How to meet UK food safety regulations

Listed Under: Blog

When running a small food production business such as a café, takeaway, catering company or local restaurant, meeting UK food safety regulations is vital. While there are many laws you need to comply with, most are governed by common sense.

The Food Standards Agency (FSA) regulates how food is prepared, stored and served in the UK. You’ll find everything you need to know on their website.

Here at Fridgesmart, we provide commercial fridges and freezers. This page explains a few fundamental points regarding food storage and prep and why getting the right unit is essential.

General standards overview

In general, food must be prepared, stored and served in a safe manner that meets customer quality expectations. It must also be labelled without any misinformation (including missing ingredients and nutritional information).

That’s a brief overview. However, there are many more things you need to know about the specifics of storing food and drink. You’ll find a complete list on the FSA website, as mentioned.

The FSA can always be contacted directly, too.

When do you need to use a commercial fridge?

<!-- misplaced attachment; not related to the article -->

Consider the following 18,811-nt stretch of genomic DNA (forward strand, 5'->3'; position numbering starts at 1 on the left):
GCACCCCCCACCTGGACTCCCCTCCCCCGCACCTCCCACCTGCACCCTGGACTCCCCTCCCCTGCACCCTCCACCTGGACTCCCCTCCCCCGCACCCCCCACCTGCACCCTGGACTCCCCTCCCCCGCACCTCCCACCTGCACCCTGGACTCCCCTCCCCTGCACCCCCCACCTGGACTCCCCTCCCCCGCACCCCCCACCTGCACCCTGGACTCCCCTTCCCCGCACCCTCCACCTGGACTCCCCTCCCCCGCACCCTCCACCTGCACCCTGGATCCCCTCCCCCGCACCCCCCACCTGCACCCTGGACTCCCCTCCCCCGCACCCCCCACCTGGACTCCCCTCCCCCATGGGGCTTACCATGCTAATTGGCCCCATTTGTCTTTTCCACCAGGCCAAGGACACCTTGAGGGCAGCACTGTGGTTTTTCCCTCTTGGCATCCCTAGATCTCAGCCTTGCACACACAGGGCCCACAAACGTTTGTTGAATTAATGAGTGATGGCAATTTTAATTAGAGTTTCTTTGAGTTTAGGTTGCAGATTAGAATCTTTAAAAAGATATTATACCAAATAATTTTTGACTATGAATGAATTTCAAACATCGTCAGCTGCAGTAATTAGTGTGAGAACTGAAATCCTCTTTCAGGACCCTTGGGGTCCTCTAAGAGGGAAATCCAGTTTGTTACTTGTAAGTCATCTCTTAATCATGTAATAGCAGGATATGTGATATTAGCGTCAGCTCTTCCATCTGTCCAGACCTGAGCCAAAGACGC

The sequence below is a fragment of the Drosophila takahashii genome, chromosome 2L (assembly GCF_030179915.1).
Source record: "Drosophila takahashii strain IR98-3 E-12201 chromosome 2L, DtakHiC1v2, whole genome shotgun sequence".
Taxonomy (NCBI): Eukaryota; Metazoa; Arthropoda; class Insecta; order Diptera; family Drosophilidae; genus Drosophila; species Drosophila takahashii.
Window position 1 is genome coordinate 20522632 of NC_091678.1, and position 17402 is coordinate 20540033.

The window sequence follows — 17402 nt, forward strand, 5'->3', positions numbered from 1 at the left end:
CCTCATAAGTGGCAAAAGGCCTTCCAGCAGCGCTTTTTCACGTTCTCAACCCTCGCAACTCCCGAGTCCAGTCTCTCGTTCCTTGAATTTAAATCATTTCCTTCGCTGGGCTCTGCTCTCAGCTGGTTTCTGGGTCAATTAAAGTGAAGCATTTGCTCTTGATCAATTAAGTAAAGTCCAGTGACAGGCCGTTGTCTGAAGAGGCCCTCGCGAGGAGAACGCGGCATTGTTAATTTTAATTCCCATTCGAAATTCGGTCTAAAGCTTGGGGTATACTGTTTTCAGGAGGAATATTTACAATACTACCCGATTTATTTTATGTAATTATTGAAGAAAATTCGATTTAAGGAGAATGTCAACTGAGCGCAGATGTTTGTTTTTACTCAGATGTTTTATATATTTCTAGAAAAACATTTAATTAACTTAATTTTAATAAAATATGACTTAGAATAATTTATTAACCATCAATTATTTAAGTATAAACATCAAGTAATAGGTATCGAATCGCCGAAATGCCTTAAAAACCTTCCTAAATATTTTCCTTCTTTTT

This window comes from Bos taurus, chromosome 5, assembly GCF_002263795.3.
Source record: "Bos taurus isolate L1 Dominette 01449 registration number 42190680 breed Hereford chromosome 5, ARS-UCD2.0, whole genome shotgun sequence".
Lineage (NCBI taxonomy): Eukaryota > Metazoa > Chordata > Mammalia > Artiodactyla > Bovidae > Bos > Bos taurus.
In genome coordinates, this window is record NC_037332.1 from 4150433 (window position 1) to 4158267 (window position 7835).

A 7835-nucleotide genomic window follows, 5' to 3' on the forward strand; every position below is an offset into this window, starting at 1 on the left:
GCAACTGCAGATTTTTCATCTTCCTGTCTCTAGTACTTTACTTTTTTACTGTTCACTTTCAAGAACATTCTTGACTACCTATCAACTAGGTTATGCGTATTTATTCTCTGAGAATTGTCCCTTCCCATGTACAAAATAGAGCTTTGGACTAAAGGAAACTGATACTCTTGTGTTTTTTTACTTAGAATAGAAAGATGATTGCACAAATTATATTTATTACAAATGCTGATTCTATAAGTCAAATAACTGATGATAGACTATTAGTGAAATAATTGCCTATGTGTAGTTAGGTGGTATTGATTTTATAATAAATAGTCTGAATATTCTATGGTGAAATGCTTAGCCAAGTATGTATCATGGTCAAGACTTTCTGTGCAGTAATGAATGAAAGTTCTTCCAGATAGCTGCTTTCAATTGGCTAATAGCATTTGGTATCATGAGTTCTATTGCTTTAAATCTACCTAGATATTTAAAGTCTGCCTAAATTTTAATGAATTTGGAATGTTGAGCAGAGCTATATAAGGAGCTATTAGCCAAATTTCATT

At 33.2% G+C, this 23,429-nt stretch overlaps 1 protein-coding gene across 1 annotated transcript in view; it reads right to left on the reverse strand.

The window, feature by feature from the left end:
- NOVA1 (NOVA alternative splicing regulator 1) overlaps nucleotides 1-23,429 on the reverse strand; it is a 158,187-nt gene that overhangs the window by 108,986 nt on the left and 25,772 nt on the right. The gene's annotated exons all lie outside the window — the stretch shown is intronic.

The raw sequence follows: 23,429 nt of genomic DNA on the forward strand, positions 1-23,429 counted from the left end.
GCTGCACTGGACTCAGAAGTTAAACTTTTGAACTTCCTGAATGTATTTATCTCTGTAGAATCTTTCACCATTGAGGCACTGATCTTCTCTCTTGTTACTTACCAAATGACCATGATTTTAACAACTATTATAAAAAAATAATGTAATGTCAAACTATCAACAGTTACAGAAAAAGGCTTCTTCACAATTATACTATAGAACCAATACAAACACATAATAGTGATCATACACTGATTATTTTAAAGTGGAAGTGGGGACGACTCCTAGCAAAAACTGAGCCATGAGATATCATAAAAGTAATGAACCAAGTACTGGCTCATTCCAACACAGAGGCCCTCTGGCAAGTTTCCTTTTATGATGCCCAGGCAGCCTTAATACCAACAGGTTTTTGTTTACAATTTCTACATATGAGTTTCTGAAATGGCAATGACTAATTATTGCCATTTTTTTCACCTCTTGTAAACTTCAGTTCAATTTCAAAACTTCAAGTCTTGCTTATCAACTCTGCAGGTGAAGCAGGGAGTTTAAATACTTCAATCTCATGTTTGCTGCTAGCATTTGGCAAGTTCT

Commercial fridges are essential for maintaining the freshness of your ingredients. They slow the growth of most bacteria and must be used while following FSA standards. Once you’ve invested in the right commercial fridges for your business, here are some of the things you need to bear in mind… 


1) Use-by date labels

Whenever something goes into your fridge, it must have a use-by date. This could be on the packaging from when you bought it, or, in the case of leftovers or unused ingredients, you must use a labelling tool to mark it.

The date you should put on depends on the food you’re working with. Research this information and draw up a document, so you and your employees don’t forget.


2) Don’t place hot food into the fridge

Bacteria loves warm surfaces, so putting hot or warm food into the fridge straight after cooking can introduce bacteria into an otherwise clean environment. After you cook food, cover it loosely with foil or cooking paper to breathe, and let it cool reasonably quickly by leaving it on the countertop or work surface in its container. After one or two hours, it should be at room temperature. At this point, it’s safer to put it in the fridge.


3) Follow storage requirements for individual foods

Each food type is different. You’ll store fresh veg very differently from meat.

In the same vein, it’s vital to follow FSA advice when it comes to ordering your fridge. For instance, raw meats can’t be stored on top of anything else. Sometimes, they must be kept in a separate fridge (for example, a fish fridge).


4) When preparing chilled food, take it out as late as possible

The longer food stays in the fridge (before its use-by date), the better. If you’re taking something out of the fridge – for example, lettuce or a pre-cooked meal – remove it only when necessary. This minimises bacterial growth.

In the case of fresh produce that can return to the fridge (like lettuce), put it back in as soon as possible.


5) Don’t overfill a commercial fridge